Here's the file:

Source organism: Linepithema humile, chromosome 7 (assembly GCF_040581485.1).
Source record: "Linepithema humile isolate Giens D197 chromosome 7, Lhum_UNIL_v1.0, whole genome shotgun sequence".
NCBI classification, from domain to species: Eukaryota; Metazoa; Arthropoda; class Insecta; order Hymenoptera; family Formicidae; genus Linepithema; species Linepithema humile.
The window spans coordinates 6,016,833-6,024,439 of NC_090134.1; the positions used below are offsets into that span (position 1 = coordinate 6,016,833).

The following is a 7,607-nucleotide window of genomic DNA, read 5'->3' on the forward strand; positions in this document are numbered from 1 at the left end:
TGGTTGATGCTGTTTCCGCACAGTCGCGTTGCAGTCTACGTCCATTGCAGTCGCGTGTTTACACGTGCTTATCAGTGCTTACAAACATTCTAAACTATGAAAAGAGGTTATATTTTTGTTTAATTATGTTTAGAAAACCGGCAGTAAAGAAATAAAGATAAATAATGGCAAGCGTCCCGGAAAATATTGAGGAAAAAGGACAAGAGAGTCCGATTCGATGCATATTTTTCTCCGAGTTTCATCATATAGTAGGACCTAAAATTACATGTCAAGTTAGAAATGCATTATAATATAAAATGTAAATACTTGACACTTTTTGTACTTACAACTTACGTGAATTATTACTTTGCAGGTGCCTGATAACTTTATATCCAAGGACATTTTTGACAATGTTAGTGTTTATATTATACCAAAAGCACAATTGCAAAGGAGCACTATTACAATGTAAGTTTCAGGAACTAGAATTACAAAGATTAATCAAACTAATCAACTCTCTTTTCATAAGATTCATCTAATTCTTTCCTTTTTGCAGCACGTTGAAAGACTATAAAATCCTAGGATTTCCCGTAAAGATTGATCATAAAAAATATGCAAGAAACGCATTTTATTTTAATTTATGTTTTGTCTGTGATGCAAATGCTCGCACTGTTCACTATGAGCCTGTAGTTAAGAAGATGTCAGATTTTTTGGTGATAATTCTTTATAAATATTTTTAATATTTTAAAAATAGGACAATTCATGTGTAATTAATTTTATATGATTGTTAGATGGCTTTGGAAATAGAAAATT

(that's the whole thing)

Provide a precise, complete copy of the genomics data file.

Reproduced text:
Source organism: Linepithema humile, chromosome 7 (assembly GCF_040581485.1).
Source record: "Linepithema humile isolate Giens D197 chromosome 7, Lhum_UNIL_v1.0, whole genome shotgun sequence".
NCBI classification, from domain to species: Eukaryota; Metazoa; Arthropoda; class Insecta; order Hymenoptera; family Formicidae; genus Linepithema; species Linepithema humile.
The window spans coordinates 6,016,833-6,024,439 of NC_090134.1; the positions used below are offsets into that span (position 1 = coordinate 6,016,833).

The following is a 7,607-nucleotide window of genomic DNA, read 5'->3' on the forward strand; positions in this document are numbered from 1 at the left end:
TGGTTGATGCTGTTTCCGCACAGTCGCGTTGCAGTCTACGTCCATTGCAGTCGCGTGTTTACACGTGCTTATCAGTGCTTACAAACATTCTAAACTATGAAAAGAGGTTATATTTTTGTTTAATTATGTTTAGAAAACCGGCAGTAAAGAAATAAAGATAAATAATGGCAAGCGTCCCGGAAAATATTGAGGAAAAAGGACAAGAGAGTCCGATTCGATGCATATTTTTCTCCGAGTTTCATCATATAGTAGGACCTAAAATTACATGTCAAGTTAGAAATGCATTATAATATAAAATGTAAATACTTGACACTTTTTGTACTTACAACTTACGTGAATTATTACTTTGCAGGTGCCTGATAACTTTATATCCAAGGACATTTTTGACAATGTTAGTGTTTATATTATACCAAAAGCACAATTGCAAAGGAGCACTATTACAATGTAAGTTTCAGGAACTAGAATTACAAAGATTAATCAAACTAATCAACTCTCTTTTCATAAGATTCATCTAATTCTTTCCTTTTTGCAGCACGTTGAAAGACTATAAAATCCTAGGATTTCCCGTAAAGATTGATCATAAAAAATATGCAAGAAACGCATTTTATTTTAATTTATGTTTTGTCTGTGATGCAAATGCTCGCACTGTTCACTATGAGCCTGTAGTTAAGAAGATGTCAGATTTTTTGGTGATAATTCTTTATAAATATTTTTAATATTTTAAAAATAGGACAATTCATGTGTAATTAATTTTATATGATTGTTAGATGGCTTTGGAAATAGAAAATT